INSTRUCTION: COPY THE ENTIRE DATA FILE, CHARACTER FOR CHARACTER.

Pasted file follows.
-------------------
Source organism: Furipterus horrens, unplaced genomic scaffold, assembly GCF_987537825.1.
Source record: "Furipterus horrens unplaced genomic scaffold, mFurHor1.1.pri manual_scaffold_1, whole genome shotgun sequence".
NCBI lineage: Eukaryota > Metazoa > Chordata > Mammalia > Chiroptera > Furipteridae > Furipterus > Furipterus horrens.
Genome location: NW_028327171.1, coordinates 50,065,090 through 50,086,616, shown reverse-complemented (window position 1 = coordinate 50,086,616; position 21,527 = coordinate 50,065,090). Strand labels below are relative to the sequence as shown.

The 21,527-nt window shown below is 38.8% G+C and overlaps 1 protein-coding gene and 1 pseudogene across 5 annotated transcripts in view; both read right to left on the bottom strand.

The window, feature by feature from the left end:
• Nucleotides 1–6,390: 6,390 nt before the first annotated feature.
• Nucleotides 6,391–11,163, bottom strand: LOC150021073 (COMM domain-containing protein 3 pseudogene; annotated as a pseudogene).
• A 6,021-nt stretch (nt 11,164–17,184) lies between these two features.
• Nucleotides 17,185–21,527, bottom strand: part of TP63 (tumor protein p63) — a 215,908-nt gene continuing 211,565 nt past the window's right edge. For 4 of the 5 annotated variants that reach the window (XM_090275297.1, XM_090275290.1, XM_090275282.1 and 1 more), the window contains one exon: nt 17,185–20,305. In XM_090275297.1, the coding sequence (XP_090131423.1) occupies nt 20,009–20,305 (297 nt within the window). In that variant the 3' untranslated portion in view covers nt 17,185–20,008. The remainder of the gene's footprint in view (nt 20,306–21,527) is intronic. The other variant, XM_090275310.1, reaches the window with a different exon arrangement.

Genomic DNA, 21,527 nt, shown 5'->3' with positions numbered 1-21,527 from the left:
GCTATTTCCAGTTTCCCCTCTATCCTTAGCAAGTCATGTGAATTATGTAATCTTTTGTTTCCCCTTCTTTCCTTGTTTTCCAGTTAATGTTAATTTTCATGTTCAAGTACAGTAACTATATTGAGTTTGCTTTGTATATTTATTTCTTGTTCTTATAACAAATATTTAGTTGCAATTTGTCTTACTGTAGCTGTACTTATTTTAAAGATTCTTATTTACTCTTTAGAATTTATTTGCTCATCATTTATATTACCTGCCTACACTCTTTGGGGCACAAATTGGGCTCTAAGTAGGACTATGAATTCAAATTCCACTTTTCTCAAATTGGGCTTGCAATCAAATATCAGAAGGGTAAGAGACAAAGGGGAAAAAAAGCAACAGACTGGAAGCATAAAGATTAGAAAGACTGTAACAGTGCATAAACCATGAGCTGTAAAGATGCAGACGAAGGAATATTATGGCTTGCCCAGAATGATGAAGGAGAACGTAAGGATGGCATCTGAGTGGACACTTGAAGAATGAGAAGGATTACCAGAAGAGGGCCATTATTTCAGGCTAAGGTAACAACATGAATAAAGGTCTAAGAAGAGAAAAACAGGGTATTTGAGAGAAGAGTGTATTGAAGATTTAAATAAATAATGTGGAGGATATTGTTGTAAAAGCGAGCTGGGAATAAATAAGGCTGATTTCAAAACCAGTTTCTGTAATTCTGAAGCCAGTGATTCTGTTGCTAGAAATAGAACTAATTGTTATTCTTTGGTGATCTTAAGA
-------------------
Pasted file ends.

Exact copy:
Source organism: Furipterus horrens, unplaced genomic scaffold, assembly GCF_987537825.1.
Source record: "Furipterus horrens unplaced genomic scaffold, mFurHor1.1.pri manual_scaffold_1, whole genome shotgun sequence".
NCBI lineage: Eukaryota > Metazoa > Chordata > Mammalia > Chiroptera > Furipteridae > Furipterus > Furipterus horrens.
Genome location: NW_028327171.1, coordinates 50,065,090 through 50,086,616, shown reverse-complemented (window position 1 = coordinate 50,086,616; position 21,527 = coordinate 50,065,090). Strand labels below are relative to the sequence as shown.

The 21,527-nt window shown below is 38.8% G+C and overlaps 1 protein-coding gene and 1 pseudogene across 5 annotated transcripts in view; both read right to left on the bottom strand.

The window, feature by feature from the left end:
• Nucleotides 1–6,390: 6,390 nt before the first annotated feature.
• Nucleotides 6,391–11,163, bottom strand: LOC150021073 (COMM domain-containing protein 3 pseudogene; annotated as a pseudogene).
• A 6,021-nt stretch (nt 11,164–17,184) lies between these two features.
• Nucleotides 17,185–21,527, bottom strand: part of TP63 (tumor protein p63) — a 215,908-nt gene continuing 211,565 nt past the window's right edge. For 4 of the 5 annotated variants that reach the window (XM_090275297.1, XM_090275290.1, XM_090275282.1 and 1 more), the window contains one exon: nt 17,185–20,305. In XM_090275297.1, the coding sequence (XP_090131423.1) occupies nt 20,009–20,305 (297 nt within the window). In that variant the 3' untranslated portion in view covers nt 17,185–20,008. The remainder of the gene's footprint in view (nt 20,306–21,527) is intronic. The other variant, XM_090275310.1, reaches the window with a different exon arrangement.

Genomic DNA, 21,527 nt, shown 5'->3' with positions numbered 1-21,527 from the left:
GCTATTTCCAGTTTCCCCTCTATCCTTAGCAAGTCATGTGAATTATGTAATCTTTTGTTTCCCCTTCTTTCCTTGTTTTCCAGTTAATGTTAATTTTCATGTTCAAGTACAGTAACTATATTGAGTTTGCTTTGTATATTTATTTCTTGTTCTTATAACAAATATTTAGTTGCAATTTGTCTTACTGTAGCTGTACTTATTTTAAAGATTCTTATTTACTCTTTAGAATTTATTTGCTCATCATTTATATTACCTGCCTACACTCTTTGGGGCACAAATTGGGCTCTAAGTAGGACTATGAATTCAAATTCCACTTTTCTCAAATTGGGCTTGCAATCAAATATCAGAAGGGTAAGAGACAAAGGGGAAAAAAAGCAACAGACTGGAAGCATAAAGATTAGAAAGACTGTAACAGTGCATAAACCATGAGCTGTAAAGATGCAGACGAAGGAATATTATGGCTTGCCCAGAATGATGAAGGAGAACGTAAGGATGGCATCTGAGTGGACACTTGAAGAATGAGAAGGATTACCAGAAGAGGGCCATTATTTCAGGCTAAGGTAACAACATGAATAAAGGTCTAAGAAGAGAAAAACAGGGTATTTGAGAGAAGAGTGTATTGAAGATTTAAATAAATAATGTGGAGGATATTGTTGTAAAAGCGAGCTGGGAATAAATAAGGCTGATTTCAAAACCAGTTTCTGTAATTCTGAAGCCAGTGATTCTGTTGCTAGAAATAGAACTAATTGTTATTCTTTGGTGATCTTAAGA